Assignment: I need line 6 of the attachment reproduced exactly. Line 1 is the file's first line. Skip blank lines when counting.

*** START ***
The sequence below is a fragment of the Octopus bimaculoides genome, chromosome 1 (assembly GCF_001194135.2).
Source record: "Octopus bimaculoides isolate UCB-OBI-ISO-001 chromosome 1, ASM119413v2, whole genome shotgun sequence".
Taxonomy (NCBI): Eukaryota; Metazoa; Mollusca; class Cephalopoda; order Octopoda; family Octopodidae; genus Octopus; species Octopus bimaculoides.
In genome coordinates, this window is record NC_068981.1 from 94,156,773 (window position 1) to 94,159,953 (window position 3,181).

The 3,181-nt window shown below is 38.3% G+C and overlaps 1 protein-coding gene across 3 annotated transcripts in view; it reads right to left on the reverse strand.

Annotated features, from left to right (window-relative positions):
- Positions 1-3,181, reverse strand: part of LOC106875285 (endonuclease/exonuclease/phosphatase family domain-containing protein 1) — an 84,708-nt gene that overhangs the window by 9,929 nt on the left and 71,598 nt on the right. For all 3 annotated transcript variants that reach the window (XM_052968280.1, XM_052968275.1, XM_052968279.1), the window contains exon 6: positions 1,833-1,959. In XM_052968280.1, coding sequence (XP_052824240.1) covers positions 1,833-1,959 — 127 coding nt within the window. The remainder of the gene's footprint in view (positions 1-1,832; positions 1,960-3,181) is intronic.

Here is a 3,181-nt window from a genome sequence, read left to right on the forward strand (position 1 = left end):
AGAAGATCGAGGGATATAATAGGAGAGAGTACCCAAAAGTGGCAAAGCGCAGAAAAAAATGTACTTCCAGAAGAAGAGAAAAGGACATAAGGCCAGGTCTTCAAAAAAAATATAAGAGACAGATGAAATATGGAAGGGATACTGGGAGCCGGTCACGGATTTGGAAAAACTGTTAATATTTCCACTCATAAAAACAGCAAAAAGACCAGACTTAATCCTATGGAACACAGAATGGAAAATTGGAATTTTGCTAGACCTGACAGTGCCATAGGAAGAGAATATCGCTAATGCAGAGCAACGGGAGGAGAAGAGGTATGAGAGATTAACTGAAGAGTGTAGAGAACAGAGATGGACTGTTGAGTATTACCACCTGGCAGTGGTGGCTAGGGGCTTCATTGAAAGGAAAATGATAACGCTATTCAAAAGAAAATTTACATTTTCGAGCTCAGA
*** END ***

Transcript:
Annotated features, from left to right (window-relative positions):